I thought I was going to love Musical Acoustics because my first lecture involved (intentional) fire which is a big selling point for any class. Unfortunately, the course was part of the Physics department and therefore I think it was expected that I’d have a higher understanding of how waves work. Us music tech folk were surrounded by engineering, maths and science students who grasped things a lot quicker than us, especially me who was often rather exasperated during tutorials.
We learned about how instruments worked and how sounds reacted in different ways to environments such as a concert hall or the human ear. It was quite interesting but it was too much for a novice like me to learn in a short space of time and I started to fall apart in the time leading up to the exam. By far the worst part of those lectures was the number of times I saw in graphic detail how vocal chords work, it’s really disgusting and not what you want to see just before you eat dinner.
Despite the fact that I struggled to grasp some concepts I did surprisingly well overall. Due to a fluke that happened in the marking of one of my reports, I got 100% instead of a lower one that I definitely deserved. I probably should have questioned my grade but when it also appeared as a perfect mark online I just assumed that the marker was feeling particularly generous that day. Ironically I’m studying a degree based around music but my strongest electives were maths and physics related. You can see why I was questioning all my major life decisions thus far.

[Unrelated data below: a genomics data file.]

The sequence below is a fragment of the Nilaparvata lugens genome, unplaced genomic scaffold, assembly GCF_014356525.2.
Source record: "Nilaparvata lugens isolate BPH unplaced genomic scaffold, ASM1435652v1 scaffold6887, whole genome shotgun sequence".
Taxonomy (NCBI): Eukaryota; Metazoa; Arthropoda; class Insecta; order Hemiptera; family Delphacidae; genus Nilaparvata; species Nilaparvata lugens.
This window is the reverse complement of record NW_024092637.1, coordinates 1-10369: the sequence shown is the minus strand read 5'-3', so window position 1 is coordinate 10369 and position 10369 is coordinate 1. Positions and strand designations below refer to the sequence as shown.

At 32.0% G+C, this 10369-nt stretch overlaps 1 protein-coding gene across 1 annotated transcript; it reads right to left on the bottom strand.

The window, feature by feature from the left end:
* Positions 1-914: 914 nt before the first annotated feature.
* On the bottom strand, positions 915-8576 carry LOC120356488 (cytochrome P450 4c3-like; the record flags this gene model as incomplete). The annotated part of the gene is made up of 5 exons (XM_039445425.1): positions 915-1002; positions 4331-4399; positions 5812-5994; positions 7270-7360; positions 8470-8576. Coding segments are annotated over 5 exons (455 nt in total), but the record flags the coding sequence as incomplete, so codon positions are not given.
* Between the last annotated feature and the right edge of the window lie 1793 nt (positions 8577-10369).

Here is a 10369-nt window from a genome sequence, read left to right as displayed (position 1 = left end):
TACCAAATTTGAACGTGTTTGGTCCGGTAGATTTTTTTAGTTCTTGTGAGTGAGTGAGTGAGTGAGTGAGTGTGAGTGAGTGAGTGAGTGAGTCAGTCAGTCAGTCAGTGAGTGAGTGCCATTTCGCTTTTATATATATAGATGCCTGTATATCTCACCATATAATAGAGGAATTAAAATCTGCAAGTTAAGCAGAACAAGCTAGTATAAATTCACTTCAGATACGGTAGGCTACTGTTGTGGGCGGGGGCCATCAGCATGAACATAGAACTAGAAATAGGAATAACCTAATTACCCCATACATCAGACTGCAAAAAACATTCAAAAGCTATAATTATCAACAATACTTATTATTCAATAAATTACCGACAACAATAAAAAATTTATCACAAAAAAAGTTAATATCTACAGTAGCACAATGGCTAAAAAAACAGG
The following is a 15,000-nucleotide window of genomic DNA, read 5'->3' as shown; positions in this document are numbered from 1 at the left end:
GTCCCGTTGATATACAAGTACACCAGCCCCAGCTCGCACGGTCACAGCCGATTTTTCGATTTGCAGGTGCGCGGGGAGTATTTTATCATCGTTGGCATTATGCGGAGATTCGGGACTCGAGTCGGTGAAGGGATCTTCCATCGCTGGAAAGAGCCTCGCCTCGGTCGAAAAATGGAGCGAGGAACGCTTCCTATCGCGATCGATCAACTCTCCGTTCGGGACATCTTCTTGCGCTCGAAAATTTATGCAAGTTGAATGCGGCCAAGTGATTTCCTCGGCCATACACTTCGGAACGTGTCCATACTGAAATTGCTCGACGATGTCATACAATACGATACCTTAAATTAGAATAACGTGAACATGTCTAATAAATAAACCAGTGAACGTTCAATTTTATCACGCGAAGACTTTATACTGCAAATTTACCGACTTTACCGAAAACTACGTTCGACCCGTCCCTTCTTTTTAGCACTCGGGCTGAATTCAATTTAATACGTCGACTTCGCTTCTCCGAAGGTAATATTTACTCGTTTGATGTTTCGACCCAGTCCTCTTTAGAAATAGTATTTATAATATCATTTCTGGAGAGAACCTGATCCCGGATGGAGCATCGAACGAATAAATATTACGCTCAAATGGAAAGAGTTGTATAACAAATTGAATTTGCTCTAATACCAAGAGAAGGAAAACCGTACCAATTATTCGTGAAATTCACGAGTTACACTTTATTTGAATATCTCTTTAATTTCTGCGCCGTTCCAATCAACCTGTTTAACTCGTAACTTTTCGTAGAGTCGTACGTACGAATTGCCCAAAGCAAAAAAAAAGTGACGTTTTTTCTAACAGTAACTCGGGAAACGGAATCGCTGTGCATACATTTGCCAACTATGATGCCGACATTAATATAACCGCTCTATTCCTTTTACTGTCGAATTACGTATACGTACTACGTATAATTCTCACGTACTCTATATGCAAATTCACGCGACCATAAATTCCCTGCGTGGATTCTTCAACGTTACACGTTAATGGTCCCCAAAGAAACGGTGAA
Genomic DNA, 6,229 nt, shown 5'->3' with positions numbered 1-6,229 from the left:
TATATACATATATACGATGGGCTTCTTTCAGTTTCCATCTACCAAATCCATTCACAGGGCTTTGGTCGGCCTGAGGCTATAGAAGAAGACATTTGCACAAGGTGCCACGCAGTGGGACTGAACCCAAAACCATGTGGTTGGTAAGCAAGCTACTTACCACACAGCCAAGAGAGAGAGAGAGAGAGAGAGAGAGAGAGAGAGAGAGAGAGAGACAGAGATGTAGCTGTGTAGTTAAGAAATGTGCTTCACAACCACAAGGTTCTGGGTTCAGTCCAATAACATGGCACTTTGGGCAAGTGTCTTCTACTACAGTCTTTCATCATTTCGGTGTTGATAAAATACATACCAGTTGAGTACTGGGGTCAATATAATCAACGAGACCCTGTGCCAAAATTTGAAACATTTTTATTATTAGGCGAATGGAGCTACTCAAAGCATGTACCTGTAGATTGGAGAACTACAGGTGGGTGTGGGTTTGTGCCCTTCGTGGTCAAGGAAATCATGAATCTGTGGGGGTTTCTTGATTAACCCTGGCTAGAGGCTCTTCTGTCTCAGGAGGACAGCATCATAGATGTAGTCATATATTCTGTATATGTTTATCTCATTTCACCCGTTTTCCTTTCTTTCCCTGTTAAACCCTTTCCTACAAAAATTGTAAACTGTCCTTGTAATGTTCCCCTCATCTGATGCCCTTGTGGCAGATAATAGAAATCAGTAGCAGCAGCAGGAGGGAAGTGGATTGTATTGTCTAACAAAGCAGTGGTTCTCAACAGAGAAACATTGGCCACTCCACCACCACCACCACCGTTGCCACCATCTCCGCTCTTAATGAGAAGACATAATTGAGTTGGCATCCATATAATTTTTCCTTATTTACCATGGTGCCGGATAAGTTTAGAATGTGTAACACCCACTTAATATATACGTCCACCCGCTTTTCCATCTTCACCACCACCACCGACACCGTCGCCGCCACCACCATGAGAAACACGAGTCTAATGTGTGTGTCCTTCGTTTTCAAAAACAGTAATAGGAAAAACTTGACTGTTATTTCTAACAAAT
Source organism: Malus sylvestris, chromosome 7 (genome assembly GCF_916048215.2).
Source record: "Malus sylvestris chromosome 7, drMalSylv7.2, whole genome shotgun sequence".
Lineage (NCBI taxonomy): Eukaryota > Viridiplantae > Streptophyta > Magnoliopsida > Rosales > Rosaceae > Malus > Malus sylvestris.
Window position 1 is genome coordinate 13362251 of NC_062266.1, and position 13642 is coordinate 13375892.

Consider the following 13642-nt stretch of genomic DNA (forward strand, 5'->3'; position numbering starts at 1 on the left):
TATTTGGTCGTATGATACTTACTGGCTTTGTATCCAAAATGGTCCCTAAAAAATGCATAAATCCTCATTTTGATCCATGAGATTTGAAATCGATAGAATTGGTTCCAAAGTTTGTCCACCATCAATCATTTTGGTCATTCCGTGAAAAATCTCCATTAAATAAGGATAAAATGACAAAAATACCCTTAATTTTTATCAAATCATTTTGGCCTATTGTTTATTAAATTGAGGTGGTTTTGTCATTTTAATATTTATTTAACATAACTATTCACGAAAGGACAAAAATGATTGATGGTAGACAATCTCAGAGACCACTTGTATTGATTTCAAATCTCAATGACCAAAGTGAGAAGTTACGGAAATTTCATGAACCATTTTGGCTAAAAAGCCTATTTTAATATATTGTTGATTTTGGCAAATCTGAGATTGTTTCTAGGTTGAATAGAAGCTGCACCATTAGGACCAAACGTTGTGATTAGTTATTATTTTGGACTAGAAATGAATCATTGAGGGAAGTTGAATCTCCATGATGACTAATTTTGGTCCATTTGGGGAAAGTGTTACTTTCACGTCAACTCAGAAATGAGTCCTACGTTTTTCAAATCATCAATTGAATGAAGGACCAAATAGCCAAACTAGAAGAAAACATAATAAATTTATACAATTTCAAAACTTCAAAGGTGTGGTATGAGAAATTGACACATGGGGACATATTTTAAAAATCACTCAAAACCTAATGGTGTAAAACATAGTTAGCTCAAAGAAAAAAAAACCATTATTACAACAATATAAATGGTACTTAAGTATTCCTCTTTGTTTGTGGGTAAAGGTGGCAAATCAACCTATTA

Composition 1 (& Style Studies 1)
Composition 1 was perhaps the biggest scam of a subject. Instead of being based in one semester, it was an elective for the whole year that only counted as 20 credits when it was the work of 40. It was probably one of the main reasons that I had so much work to do in the first semester because they couldn’t get away with having Style Studies 1 as a separate subject without blatantly overworking students.
That being said, the lecturers were really lovely. During the first semester when it was Composition I had Gareth who is such a funny man and made the lectures somewhat interesting even though I was struggling with the coursework. James, the lecturer for Style Studies, was also great and was so willing to help when the submission deadline was fast approaching. I sent him so many emails asking for advice, all of which he replied to despite the fact that the strikes were going on.
Unfortunately, there was no balance between Composition 1 and Style Studies 1. On one hand, I had no submission guidelines except a time limit and on the other, I had to follow many strict rules that revolved around parallel fifths. I decided to drop all forms of composition for my second year because I learned that I wasn’t particularly good at writing in my own style, never mind Haydn’s.
Maths for Music Technology 1
Maths for Music Technology (MfM) was also a bit of a lie because it doesn’t really have anything to do with Music Technology until the second year but I enjoyed the class time nonetheless. Our lecturer/tutor, Darren is the most chill and down-to-earth guy I’ve met and it meant I didn’t mind trekking to King’s Buildings for 10am that much. As our class had a grand total of 10 people in it we spent half the time watching Chucklevision and eating rather than doing the work we probably should of. However, having taken Advanced Higher Maths in school, I understood a lot of the problems we were supposed to be solving with the exception of hyperbolic functions which were the subject of many desperate emails to Darren.